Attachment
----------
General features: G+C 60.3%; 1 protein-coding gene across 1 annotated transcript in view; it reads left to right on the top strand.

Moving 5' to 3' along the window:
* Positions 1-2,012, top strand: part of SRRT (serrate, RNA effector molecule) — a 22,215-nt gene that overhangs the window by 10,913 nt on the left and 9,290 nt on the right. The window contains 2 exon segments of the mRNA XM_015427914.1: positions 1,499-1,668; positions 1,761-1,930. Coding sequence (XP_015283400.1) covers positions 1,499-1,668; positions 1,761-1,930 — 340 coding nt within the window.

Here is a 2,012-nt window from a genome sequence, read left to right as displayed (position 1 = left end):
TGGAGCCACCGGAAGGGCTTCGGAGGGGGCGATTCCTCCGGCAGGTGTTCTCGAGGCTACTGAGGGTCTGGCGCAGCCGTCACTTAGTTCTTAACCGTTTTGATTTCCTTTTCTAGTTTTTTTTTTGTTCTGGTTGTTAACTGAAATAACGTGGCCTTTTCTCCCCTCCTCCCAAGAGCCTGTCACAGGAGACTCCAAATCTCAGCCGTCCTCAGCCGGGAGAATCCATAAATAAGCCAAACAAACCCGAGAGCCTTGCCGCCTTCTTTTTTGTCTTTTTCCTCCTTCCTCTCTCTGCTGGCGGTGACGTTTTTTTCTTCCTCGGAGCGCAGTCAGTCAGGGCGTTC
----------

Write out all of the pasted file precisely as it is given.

General features: G+C 60.3%; 1 protein-coding gene across 1 annotated transcript in view; it reads left to right on the top strand.

Moving 5' to 3' along the window:
* Positions 1-2,012, top strand: part of SRRT (serrate, RNA effector molecule) — a 22,215-nt gene that overhangs the window by 10,913 nt on the left and 9,290 nt on the right. The window contains 2 exon segments of the mRNA XM_015427914.1: positions 1,499-1,668; positions 1,761-1,930. Coding sequence (XP_015283400.1) covers positions 1,499-1,668; positions 1,761-1,930 — 340 coding nt within the window.

Here is a 2,012-nt window from a genome sequence, read left to right as displayed (position 1 = left end):
TGGAGCCACCGGAAGGGCTTCGGAGGGGGCGATTCCTCCGGCAGGTGTTCTCGAGGCTACTGAGGGTCTGGCGCAGCCGTCACTTAGTTCTTAACCGTTTTGATTTCCTTTTCTAGTTTTTTTTTTGTTCTGGTTGTTAACTGAAATAACGTGGCCTTTTCTCCCCTCCTCCCAAGAGCCTGTCACAGGAGACTCCAAATCTCAGCCGTCCTCAGCCGGGAGAATCCATAAATAAGCCAAACAAACCCGAGAGCCTTGCCGCCTTCTTTTTTGTCTTTTTCCTCCTTCCTCTCTCTGCTGGCGGTGACGTTTTTTTCTTCCTCGGAGCGCAGTCAGTCAGGGCGTTC